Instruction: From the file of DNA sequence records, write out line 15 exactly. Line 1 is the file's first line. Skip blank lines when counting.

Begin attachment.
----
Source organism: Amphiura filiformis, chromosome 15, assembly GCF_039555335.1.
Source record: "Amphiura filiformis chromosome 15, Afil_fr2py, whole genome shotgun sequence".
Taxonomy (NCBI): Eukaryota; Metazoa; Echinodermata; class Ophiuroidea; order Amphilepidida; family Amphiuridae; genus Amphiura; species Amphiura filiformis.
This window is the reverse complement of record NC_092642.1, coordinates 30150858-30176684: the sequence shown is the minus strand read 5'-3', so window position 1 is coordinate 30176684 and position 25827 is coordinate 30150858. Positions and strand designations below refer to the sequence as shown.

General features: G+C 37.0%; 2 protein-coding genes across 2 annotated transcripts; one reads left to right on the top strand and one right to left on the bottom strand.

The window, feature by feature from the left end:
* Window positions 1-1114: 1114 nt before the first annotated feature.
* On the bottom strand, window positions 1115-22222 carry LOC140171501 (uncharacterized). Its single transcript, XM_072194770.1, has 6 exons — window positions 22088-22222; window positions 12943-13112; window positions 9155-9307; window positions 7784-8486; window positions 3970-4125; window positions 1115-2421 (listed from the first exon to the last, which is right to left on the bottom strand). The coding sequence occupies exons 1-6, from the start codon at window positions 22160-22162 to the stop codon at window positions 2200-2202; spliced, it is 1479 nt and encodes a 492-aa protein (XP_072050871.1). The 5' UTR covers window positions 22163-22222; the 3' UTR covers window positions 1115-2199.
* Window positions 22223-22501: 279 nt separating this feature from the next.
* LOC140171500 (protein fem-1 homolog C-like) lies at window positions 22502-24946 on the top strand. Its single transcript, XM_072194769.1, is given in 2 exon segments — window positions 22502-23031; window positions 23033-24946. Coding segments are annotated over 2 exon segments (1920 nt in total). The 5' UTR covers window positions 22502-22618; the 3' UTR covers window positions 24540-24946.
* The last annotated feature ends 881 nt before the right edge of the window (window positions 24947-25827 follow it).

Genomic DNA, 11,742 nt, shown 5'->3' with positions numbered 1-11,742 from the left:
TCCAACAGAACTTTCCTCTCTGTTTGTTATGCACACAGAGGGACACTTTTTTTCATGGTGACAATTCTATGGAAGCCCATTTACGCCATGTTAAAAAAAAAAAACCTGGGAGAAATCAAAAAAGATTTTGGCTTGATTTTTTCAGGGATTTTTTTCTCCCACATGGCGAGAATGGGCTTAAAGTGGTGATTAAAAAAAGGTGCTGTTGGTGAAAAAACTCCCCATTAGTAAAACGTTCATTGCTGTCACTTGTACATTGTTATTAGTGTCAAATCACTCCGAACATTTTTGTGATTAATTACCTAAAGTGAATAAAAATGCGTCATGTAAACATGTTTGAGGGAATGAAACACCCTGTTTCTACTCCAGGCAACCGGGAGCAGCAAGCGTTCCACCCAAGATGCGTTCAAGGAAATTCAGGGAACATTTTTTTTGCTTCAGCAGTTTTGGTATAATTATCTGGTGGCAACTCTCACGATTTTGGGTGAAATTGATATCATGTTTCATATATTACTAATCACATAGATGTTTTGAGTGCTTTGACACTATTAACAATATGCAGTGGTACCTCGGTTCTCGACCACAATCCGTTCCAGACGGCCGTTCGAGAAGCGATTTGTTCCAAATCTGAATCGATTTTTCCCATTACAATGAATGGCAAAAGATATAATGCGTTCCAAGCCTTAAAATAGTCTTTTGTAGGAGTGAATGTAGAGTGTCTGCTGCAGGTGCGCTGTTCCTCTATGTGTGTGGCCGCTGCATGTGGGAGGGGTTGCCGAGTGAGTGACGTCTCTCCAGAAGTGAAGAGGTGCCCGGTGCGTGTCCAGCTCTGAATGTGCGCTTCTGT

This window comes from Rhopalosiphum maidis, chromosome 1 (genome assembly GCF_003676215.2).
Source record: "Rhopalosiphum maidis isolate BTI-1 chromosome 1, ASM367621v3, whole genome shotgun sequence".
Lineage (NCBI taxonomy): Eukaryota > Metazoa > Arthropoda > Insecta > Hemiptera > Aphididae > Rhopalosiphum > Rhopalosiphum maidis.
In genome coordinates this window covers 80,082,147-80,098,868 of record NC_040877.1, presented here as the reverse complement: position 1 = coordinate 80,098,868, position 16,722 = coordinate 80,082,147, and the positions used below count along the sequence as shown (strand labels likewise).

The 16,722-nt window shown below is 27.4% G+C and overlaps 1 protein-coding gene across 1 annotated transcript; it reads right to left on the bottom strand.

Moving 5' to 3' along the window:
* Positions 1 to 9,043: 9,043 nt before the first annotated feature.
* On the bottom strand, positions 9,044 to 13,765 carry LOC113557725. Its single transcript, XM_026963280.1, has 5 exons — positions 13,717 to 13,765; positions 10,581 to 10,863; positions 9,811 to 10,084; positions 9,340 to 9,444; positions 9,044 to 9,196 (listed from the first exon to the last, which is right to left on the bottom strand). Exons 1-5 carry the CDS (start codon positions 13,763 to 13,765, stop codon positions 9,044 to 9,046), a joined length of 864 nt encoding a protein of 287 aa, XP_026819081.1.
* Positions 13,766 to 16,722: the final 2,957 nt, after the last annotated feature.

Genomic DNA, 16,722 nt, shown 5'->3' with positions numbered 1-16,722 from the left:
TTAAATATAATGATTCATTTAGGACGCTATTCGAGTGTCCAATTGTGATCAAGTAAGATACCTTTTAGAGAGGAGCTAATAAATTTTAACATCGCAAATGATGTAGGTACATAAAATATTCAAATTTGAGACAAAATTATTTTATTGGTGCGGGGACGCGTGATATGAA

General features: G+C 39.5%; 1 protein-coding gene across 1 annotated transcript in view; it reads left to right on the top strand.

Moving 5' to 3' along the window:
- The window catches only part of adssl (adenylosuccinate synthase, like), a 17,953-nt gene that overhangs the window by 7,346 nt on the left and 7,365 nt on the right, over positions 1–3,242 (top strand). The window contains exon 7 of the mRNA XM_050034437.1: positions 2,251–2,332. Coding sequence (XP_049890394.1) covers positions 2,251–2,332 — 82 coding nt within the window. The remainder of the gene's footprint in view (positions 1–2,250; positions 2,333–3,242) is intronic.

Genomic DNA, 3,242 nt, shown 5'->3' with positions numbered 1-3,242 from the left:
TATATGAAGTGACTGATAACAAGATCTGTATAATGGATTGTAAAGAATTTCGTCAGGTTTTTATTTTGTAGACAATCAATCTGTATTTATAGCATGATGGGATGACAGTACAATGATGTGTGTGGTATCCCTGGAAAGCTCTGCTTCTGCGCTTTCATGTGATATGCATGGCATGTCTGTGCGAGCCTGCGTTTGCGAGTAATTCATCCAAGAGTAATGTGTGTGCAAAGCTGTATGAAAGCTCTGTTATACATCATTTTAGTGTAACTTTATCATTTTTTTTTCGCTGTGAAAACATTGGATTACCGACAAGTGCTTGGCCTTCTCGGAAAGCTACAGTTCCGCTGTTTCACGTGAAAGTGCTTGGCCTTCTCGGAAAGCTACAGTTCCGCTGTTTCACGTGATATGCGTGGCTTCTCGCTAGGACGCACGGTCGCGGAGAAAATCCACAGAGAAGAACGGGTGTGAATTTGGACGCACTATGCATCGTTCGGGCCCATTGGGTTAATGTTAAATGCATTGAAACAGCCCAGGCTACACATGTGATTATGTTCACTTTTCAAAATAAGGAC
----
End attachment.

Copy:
Source record: "Rhopalosiphum maidis isolate BTI-1 chromosome 1, ASM367621v3, whole genome shotgun sequence".